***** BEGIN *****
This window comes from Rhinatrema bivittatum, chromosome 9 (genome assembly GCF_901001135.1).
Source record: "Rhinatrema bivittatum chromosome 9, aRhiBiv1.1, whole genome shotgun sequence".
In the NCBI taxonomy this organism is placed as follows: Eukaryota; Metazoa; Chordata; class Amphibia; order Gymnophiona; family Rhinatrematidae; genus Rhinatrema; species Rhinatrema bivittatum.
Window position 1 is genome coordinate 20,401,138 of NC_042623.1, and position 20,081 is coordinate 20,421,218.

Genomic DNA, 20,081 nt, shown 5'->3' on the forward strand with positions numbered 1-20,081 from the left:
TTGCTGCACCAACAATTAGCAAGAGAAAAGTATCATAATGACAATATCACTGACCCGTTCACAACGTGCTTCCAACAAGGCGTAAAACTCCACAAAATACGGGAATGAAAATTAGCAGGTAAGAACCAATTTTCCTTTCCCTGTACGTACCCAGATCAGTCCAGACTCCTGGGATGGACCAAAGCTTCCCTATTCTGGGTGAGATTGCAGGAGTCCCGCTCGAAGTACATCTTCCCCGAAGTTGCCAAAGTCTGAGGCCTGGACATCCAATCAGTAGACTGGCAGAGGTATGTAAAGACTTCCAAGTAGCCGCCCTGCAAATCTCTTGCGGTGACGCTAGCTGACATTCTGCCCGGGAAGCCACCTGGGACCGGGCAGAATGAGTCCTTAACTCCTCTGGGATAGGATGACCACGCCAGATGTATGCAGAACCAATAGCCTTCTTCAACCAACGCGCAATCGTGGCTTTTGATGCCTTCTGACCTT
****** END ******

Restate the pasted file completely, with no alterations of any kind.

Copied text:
This window comes from Rhinatrema bivittatum, chromosome 9 (genome assembly GCF_901001135.1).
Source record: "Rhinatrema bivittatum chromosome 9, aRhiBiv1.1, whole genome shotgun sequence".
In the NCBI taxonomy this organism is placed as follows: Eukaryota; Metazoa; Chordata; class Amphibia; order Gymnophiona; family Rhinatrematidae; genus Rhinatrema; species Rhinatrema bivittatum.
Window position 1 is genome coordinate 20,401,138 of NC_042623.1, and position 20,081 is coordinate 20,421,218.

Genomic DNA, 20,081 nt, shown 5'->3' on the forward strand with positions numbered 1-20,081 from the left:
TTGCTGCACCAACAATTAGCAAGAGAAAAGTATCATAATGACAATATCACTGACCCGTTCACAACGTGCTTCCAACAAGGCGTAAAACTCCACAAAATACGGGAATGAAAATTAGCAGGTAAGAACCAATTTTCCTTTCCCTGTACGTACCCAGATCAGTCCAGACTCCTGGGATGGACCAAAGCTTCCCTATTCTGGGTGAGATTGCAGGAGTCCCGCTCGAAGTACATCTTCCCCGAAGTTGCCAAAGTCTGAGGCCTGGACATCCAATCAGTAGACTGGCAGAGGTATGTAAAGACTTCCAAGTAGCCGCCCTGCAAATCTCTTGCGGTGACGCTAGCTGACATTCTGCCCGGGAAGCCACCTGGGACCGGGCAGAATGAGTCCTTAACTCCTCTGGGATAGGATGACCACGCCAGATGTATGCAGAACCAATAGCCTTCTTCAACCAACGCGCAATCGTGGCTTTTGATGCCTTCTGACCTT